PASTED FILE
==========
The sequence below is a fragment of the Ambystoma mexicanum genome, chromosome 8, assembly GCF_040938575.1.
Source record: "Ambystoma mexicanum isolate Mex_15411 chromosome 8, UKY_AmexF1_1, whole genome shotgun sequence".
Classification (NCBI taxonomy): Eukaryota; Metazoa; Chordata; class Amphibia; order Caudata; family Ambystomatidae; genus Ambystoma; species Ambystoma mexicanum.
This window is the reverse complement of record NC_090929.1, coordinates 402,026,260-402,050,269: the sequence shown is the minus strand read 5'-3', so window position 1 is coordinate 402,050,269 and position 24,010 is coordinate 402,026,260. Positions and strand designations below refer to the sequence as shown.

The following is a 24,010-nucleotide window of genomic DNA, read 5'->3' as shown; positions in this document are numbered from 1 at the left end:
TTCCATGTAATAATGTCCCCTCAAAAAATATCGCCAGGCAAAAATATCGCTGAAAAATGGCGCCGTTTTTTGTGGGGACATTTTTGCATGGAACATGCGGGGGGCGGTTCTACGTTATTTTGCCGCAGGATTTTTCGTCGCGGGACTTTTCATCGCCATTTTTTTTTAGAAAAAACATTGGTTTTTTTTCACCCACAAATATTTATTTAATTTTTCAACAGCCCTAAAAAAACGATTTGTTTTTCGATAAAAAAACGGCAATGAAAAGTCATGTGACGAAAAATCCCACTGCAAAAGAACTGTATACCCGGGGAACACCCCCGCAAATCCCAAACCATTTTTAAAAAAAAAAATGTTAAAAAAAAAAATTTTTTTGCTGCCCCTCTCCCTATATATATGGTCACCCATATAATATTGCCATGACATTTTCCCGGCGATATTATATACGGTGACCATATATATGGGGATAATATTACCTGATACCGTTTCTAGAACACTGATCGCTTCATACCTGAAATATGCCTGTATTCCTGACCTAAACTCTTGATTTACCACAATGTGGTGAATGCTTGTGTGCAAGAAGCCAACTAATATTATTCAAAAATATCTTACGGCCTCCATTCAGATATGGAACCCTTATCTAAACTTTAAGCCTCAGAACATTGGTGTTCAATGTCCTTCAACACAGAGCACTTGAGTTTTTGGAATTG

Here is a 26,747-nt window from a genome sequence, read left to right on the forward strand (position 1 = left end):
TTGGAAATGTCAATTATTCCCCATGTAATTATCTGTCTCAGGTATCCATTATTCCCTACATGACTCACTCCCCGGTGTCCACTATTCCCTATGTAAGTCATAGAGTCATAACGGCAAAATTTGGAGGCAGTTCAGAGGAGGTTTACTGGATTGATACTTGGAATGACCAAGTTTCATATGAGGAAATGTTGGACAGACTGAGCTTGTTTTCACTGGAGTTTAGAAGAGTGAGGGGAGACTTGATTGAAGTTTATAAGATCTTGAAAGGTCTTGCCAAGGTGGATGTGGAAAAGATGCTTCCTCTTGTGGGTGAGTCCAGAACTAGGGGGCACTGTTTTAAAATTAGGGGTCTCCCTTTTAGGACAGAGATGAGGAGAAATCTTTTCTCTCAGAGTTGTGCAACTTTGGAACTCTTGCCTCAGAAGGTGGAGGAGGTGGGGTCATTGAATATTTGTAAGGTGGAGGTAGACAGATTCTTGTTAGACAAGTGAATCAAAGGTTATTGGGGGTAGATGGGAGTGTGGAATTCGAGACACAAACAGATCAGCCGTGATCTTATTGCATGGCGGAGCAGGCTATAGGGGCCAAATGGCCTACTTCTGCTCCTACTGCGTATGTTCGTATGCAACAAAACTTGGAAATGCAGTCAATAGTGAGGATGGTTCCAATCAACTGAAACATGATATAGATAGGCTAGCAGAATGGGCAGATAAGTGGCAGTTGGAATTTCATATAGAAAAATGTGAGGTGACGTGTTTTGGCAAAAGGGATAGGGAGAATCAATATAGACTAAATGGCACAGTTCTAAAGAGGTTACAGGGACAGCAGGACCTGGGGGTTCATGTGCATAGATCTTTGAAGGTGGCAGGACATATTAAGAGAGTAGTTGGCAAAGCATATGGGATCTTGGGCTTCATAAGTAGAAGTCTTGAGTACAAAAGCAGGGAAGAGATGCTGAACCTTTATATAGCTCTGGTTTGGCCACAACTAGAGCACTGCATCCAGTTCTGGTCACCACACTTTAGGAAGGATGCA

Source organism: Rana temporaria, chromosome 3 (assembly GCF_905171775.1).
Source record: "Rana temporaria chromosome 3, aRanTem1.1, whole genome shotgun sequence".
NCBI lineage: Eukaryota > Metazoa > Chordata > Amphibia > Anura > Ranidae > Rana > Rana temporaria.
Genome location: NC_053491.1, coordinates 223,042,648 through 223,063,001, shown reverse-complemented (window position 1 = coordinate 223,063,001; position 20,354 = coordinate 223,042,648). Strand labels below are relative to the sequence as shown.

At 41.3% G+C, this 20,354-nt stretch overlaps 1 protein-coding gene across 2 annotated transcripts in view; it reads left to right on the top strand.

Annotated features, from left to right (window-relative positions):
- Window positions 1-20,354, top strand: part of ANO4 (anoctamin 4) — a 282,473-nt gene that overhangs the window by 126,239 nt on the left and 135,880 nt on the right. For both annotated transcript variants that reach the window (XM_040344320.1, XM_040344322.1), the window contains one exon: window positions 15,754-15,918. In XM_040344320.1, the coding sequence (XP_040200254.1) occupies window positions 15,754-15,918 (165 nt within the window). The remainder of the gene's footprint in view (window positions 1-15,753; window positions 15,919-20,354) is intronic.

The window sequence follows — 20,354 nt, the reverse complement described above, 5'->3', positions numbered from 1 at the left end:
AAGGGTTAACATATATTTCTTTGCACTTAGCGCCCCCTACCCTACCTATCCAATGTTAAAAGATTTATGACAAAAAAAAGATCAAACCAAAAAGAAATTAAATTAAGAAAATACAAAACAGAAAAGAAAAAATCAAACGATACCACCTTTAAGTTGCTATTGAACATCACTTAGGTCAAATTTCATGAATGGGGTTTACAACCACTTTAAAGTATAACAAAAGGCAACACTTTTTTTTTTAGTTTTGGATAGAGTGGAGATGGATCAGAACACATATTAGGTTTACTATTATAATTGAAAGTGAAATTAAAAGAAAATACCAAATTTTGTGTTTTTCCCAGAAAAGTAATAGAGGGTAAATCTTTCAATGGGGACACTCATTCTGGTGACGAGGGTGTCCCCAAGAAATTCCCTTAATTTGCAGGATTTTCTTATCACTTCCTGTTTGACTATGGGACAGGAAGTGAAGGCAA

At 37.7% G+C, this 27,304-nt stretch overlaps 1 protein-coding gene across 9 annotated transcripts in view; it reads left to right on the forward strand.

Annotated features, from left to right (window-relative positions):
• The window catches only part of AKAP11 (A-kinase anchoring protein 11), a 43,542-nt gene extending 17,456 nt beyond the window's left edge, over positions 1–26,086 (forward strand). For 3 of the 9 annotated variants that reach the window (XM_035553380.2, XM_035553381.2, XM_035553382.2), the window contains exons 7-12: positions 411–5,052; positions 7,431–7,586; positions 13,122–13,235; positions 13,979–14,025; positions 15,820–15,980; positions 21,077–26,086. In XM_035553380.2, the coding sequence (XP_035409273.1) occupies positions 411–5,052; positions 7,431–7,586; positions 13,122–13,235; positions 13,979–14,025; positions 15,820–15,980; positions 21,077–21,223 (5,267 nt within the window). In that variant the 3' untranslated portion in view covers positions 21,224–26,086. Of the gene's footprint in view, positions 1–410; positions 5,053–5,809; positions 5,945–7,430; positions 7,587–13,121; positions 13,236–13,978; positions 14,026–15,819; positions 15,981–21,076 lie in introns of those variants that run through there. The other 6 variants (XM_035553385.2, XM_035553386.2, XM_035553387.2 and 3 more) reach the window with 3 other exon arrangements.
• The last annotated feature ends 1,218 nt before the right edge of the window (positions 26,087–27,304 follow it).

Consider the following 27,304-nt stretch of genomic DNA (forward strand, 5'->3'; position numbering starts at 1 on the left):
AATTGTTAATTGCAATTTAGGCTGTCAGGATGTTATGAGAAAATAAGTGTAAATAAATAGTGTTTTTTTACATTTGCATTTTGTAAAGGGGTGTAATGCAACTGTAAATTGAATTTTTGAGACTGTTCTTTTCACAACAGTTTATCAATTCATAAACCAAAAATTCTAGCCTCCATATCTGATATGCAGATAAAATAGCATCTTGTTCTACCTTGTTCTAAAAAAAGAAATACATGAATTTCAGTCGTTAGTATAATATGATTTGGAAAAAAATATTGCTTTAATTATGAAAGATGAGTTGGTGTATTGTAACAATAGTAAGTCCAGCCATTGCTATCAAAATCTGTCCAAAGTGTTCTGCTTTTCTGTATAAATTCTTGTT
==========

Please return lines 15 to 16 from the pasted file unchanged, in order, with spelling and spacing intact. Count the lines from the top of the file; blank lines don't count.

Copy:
- Window positions 1-20,354, top strand: part of ANO4 (anoctamin 4) — a 282,473-nt gene that overhangs the window by 126,239 nt on the left and 135,880 nt on the right. For both annotated transcript variants that reach the window (XM_040344320.1, XM_040344322.1), the window contains one exon: window positions 15,754-15,918. In XM_040344320.1, the coding sequence (XP_040200254.1) occupies window positions 15,754-15,918 (165 nt within the window). The remainder of the gene's footprint in view (window positions 1-15,753; window positions 15,919-20,354) is intronic.

The window sequence follows — 20,354 nt, the reverse complement described above, 5'->3', positions numbered from 1 at the left end: